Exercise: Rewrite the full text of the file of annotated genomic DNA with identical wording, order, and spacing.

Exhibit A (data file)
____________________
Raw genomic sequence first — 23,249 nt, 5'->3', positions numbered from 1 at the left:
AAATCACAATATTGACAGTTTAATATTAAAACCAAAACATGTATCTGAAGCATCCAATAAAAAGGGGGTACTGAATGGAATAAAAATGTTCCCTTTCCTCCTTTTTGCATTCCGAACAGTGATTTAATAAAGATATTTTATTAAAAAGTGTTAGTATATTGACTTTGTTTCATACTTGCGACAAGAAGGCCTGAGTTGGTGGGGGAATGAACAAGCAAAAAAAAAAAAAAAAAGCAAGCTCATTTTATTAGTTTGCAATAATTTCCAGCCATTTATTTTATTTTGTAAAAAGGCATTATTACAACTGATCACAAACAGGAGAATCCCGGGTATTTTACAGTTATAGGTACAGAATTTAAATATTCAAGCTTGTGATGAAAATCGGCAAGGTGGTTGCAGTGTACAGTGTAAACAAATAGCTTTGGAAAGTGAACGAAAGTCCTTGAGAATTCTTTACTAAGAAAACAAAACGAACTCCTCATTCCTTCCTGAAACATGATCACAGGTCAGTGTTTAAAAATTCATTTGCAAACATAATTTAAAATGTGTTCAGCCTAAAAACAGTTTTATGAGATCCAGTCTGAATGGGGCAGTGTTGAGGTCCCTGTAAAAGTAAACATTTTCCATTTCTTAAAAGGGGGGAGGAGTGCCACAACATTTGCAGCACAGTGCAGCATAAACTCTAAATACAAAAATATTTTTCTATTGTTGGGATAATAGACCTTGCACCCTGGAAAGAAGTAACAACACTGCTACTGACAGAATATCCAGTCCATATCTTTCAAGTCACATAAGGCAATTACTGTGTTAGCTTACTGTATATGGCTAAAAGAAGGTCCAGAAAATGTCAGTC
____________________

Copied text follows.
Raw genomic sequence first — 23,249 nt, 5'->3', positions numbered from 1 at the left:
AAATCACAATATTGACAGTTTAATATTAAAACCAAAACATGTATCTGAAGCATCCAATAAAAAGGGGGTACTGAATGGAATAAAAATGTTCCCTTTCCTCCTTTTTGCATTCCGAACAGTGATTTAATAAAGATATTTTATTAAAAAGTGTTAGTATATTGACTTTGTTTCATACTTGCGACAAGAAGGCCTGAGTTGGTGGGGGAATGAACAAGCAAAAAAAAAAAAAAAAAGCAAGCTCATTTTATTAGTTTGCAATAATTTCCAGCCATTTATTTTATTTTGTAAAAAGGCATTATTACAACTGATCACAAACAGGAGAATCCCGGGTATTTTACAGTTATAGGTACAGAATTTAAATATTCAAGCTTGTGATGAAAATCGGCAAGGTGGTTGCAGTGTACAGTGTAAACAAATAGCTTTGGAAAGTGAACGAAAGTCCTTGAGAATTCTTTACTAAGAAAACAAAACGAACTCCTCATTCCTTCCTGAAACATGATCACAGGTCAGTGTTTAAAAATTCATTTGCAAACATAATTTAAAATGTGTTCAGCCTAAAAACAGTTTTATGAGATCCAGTCTGAATGGGGCAGTGTTGAGGTCCCTGTAAAAGTAAACATTTTCCATTTCTTAAAAGGGGGGAGGAGTGCCACAACATTTGCAGCACAGTGCAGCATAAACTCTAAATACAAAAATATTTTTCTATTGTTGGGATAATAGACCTTGCACCCTGGAAAGAAGTAACAACACTGCTACTGACAGAATATCCAGTCCATATCTTTCAAGTCACATAAGGCAATTACTGTGTTAGCTTACTGTATATGGCTAAAAGAAGGTCCAGAAAATGTCAGTC